The motto of Louisville’s Goodwood Brewing Company is “touched by wood,” which sounds a bit naughty, but it’s meant in a very literal way: all their beer gets kissed by some type of wood. Goodwood used to be a part of Bluegrass Brewing Company, but they decided to rebrand and change their name and style. President of Goodwood, Phillip Dearner, and his partners took over BBC’s production facility in 2003 while BBC owner Pat Hagan continued to operate BBC’s Brewpubs as separate entities from the brewery (currently, BBC only brews their beers for the restaurants).
After a remodel, in June, Goodwood opened their taproom in the former space of the BBC brewery with a new concept; everything Goodwood produces will be barrel aged. Goodwood kept some of the beers they developed while under the BBC umbrella, including their famed BBC Bourbon Barrel Stout, now called Goodwood Bourbon Barrel Stout. Dearner had been making small batches of wood-aged beers years before he decided to give the niche market a full go. “We were craft beer guys before it was cool,” Dearner says.
Their Walnut Brown Ale was supposed to be brewed with actual walnut wood, but during R&D they read walnut wood can make people ill, so they switched it to walnuts and oak chips. Their Louisville Lager is brewed with malt grown on a Kentucky farm, and rests on white ash—what Louisville Slugger baseball bats are made from. Probably the most unique of their current roster of beers is their Red Wine Barrel Saison, which sets inside wine barrels imported from California. An advantage to being based in Kentucky is having access to the same limestone water used in bourbon. “So what’s good for bourbon is good for our beer here,” Dearner says.
In June, Goodwood bottles spread to the Cincinnati area, and they’re already in Virginia and Indiana. They hope to end the year with 10,000 barrels brewed, and the venture has already been so successful they ordered three 60-barrel fermenters. “When somebody thinks about barrel aging or wood aging, I wanna be the first person they think about,” Dearner says. Ahead of the launch of their rum barrel-aged Oktoberfest beer, Dearner talked more in-depth about what goes into brewing with wood.
Are you the only brewery you know of that barrel ages all your brews?
Dearner: If you look around the brewing community, you got the Founders and the Bluegrass Brewing Company and the Alltechs and various other people that dabble in wood, but nobody that just says, ‘here’s what we do, this is our passion.’ And we want to be really good at it, and we thought that’s what we’re going to focus on. I don’t know of any other brewery that does all wood-aged beers. Being Kentucky boys, obviously we love bourbon and we love what wood does to that liquid.
How long does each beer set in the barrels?
Dearner: For the bourbon ale, because it’s a lighter style ale, it really gets dominated by the barrels if we age it too long. We’re not about letting the barrel dominate the beer; we’re about making a great beer with highlights of the barrel. Bourbon ale sits in for a month. Any longer, it starts tasting like a bourbon ball. Bourbon Barrel Stout sits for three months and it goes through a blending process. Red Wine Saison’s one of our most complicated beers. What we want from these wine barrels, besides the dark fruit and the raisins in the background, is we want the tannins, and the tannins take a really long time to leach out of the barrel. But at the same time, saisons are supposed to be fresh and lively beers. The more fresh the saison, the better. So we do a blending process of different ages of that beer. We’ll do a lot older with middle aged and then very young so we get that nice fresh saison, but we’re still getting the tannins we want out of it. Every beer’s different.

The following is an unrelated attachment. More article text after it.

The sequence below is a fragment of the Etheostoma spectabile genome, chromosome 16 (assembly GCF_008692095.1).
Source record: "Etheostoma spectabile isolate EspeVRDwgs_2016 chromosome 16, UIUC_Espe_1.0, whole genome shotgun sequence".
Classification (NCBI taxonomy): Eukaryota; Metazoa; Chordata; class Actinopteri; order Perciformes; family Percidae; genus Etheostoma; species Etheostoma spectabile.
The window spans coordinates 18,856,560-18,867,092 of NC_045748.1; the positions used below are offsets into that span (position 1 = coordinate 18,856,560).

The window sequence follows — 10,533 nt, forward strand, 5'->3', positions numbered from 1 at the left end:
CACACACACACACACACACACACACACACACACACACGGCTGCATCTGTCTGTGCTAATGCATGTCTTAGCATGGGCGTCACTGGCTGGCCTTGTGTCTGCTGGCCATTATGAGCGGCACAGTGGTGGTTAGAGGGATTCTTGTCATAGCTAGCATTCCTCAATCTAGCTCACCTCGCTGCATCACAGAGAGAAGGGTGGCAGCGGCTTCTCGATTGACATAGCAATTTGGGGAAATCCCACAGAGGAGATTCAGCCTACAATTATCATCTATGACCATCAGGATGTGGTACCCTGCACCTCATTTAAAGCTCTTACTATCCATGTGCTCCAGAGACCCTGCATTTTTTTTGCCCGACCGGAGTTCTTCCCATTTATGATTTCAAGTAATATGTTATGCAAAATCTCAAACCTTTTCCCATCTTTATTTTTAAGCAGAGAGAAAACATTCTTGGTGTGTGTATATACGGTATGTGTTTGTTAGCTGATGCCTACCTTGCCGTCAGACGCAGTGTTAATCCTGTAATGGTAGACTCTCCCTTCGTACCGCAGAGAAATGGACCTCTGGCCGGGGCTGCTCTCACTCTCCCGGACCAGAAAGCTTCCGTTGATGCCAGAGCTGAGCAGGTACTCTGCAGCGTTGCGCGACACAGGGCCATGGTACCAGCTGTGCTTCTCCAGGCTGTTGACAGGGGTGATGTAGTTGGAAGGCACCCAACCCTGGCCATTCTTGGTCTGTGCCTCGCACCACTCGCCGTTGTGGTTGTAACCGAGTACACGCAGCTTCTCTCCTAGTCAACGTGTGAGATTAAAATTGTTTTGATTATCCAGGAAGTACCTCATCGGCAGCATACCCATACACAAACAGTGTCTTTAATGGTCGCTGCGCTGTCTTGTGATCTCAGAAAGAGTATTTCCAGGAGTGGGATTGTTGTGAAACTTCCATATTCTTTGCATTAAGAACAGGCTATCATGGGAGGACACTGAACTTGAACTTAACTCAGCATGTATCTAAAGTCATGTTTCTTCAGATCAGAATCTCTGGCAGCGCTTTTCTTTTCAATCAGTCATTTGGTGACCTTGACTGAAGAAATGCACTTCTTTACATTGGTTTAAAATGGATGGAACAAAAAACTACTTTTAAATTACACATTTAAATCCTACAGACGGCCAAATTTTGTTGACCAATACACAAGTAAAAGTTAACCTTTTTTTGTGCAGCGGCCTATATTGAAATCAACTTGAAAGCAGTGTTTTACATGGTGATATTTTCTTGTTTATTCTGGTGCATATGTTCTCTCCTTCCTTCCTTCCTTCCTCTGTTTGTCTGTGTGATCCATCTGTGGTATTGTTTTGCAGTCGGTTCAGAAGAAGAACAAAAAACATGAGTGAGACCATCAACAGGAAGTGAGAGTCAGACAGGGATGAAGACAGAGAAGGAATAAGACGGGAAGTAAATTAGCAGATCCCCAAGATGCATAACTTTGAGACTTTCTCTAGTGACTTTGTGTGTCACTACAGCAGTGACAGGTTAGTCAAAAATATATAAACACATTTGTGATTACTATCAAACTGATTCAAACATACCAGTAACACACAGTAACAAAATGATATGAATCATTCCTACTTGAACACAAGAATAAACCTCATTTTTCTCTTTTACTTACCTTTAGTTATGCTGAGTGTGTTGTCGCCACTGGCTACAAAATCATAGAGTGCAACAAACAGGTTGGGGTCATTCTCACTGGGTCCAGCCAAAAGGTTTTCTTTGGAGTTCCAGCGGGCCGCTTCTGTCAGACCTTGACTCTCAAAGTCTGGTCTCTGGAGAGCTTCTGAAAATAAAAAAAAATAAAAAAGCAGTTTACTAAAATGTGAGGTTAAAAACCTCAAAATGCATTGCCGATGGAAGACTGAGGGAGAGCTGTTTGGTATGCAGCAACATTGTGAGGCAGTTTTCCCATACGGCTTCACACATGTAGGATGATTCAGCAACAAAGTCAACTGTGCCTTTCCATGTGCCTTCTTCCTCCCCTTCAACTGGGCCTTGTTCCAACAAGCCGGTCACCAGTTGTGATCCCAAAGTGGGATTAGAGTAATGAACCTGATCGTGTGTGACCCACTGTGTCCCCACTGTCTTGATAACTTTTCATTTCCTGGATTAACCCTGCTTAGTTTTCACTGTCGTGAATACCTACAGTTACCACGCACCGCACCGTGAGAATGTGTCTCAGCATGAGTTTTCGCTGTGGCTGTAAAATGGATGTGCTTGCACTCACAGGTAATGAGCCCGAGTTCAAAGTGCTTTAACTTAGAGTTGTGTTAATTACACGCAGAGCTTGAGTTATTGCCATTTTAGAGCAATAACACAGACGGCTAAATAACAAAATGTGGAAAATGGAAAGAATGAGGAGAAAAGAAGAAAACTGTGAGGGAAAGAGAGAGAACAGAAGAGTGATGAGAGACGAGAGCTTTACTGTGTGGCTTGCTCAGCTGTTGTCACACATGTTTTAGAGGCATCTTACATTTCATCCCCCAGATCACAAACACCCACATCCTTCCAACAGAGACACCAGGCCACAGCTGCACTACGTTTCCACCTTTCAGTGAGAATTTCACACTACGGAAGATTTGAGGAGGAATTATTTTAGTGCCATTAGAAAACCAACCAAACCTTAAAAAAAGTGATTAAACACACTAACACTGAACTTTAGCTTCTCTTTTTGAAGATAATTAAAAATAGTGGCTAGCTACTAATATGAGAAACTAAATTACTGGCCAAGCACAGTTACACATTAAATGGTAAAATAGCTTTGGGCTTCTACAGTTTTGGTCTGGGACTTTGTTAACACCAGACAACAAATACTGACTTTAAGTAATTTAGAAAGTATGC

Was it scary to change the brand?
Dearner: At first it was really scary. I was brought on with a new group that took over the contract when BBC was busted into two groups. I came in with the managing group that bought the facility and the distribution rights to BBC. At that point it was fledgling here in Louisville. We worked hard. It was our child. We worked 12 years on growing a fairly reputable brand. We had a lot of pride in it and we put a lot of work into it, and to up and leave it behind was kind of like leaving a child behind, at first. It’s a lot different environment today than it was 12 years ago. There’s so much more competition and so many other beers. There are a lot of variables, there are a lot of question marks. It took a lot of bravery or stupidity, I don’t know, to up and do this. We’re either breaking away from our mother company, or we’re just changing our whole concept. There’s no book out there. It was a lot of hard nights, a lot of nights sitting in the bed thinking, are we doing the right thing? The market has really accepted our concept and brand tremendously well.
Are you worried you’ll run out of wood to use or that using only wood will limit the kinds of beers you brew?
Dearner: Truthfully, I think we’re only scratching the surface with what we can do with wood. Wood aging, it doesn’t get real wild. Outside of bourbon barrels, you see a rum barrel here, and being located where we’re at, we have so many cooperages, which are houses that build and refurbish barrels, primarily bourbon barrels. And what’s happened because we have all of these cooperages here, Kentucky’s like a crossroads for barrel trading. So we can get our hands on the most awesome Bacardi rum barrels or whatever barrel we want. There are port barrels. There are so many barrels out there we haven’t done a lot of experimentation with. I think the possibilities for experimentation are endless.